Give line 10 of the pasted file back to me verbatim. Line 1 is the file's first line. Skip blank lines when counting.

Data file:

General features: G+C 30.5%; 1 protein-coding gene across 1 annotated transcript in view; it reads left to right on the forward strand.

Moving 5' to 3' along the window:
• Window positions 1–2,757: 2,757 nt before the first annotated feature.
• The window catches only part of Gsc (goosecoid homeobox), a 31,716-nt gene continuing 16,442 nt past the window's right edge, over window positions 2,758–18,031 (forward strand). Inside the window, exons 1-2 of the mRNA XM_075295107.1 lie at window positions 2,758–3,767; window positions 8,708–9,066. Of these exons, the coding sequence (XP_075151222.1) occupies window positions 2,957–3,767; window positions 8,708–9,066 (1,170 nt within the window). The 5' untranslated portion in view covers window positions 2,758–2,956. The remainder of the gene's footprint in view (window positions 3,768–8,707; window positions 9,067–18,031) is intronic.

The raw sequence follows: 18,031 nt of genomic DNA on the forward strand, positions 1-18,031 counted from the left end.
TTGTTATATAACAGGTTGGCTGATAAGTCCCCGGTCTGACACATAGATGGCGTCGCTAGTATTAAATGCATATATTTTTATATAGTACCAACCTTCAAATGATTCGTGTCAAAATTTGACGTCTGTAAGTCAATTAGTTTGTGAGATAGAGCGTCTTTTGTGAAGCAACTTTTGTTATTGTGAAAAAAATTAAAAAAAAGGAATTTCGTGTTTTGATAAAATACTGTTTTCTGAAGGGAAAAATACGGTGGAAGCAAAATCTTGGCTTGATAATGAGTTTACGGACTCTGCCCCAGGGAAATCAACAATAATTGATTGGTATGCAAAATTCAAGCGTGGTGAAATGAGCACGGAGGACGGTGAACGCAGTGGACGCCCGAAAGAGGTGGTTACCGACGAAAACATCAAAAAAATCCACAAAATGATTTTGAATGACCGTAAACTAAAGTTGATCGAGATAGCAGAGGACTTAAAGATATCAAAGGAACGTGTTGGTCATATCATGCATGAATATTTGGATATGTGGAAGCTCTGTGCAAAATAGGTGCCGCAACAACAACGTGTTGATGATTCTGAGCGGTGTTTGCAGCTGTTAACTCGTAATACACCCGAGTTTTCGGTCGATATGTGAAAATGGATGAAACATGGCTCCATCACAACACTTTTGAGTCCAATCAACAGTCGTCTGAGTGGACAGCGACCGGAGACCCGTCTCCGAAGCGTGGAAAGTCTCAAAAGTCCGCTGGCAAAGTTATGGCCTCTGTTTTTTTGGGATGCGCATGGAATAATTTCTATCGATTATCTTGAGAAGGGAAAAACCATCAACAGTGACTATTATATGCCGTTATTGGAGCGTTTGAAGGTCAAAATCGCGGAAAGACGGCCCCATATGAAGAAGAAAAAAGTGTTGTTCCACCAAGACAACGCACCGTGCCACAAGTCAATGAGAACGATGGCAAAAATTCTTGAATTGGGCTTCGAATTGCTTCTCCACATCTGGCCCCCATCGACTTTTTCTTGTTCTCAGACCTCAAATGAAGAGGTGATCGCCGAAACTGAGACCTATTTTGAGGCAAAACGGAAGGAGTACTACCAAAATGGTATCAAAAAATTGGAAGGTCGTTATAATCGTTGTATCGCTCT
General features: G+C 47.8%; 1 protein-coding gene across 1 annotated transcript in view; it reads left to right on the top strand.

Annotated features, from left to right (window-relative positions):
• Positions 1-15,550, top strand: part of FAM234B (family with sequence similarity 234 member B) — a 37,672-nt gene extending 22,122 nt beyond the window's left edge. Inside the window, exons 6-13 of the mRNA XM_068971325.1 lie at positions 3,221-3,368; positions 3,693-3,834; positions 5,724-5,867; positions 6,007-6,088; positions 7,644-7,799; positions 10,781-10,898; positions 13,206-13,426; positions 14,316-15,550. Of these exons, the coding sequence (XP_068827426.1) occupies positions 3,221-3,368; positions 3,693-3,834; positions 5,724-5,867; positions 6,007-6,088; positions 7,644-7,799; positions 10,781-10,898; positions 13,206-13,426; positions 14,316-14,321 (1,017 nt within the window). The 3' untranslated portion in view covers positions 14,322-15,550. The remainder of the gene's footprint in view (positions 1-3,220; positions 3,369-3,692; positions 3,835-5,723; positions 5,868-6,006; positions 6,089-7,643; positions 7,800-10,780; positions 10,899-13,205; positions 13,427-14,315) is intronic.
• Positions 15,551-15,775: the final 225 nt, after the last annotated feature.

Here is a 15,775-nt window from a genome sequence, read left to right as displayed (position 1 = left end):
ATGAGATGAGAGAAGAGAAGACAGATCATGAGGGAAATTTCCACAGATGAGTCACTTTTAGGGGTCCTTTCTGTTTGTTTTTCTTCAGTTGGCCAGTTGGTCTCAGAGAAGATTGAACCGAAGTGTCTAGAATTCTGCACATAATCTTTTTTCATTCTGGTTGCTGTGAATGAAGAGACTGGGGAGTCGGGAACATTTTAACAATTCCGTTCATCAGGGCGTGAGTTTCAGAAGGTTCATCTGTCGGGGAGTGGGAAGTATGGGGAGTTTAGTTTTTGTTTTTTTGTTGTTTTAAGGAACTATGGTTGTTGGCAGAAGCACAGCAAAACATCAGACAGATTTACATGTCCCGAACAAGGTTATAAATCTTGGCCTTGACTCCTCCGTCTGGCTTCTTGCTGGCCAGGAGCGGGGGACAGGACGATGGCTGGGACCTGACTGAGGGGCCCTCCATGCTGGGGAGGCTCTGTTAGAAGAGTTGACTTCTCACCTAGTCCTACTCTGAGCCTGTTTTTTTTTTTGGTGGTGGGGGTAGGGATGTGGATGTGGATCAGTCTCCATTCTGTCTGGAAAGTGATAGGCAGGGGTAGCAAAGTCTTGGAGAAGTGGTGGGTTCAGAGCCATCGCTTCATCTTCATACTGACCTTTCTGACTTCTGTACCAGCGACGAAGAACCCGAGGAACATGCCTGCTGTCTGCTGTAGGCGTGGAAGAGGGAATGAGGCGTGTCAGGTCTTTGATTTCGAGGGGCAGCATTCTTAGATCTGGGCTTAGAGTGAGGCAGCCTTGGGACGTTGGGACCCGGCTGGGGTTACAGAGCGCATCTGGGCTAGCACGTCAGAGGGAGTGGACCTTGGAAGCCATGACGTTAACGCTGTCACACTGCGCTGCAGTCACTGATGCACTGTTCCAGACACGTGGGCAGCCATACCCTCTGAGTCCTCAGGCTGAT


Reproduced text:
• Positions 15,551-15,775: the final 225 nt, after the last annotated feature.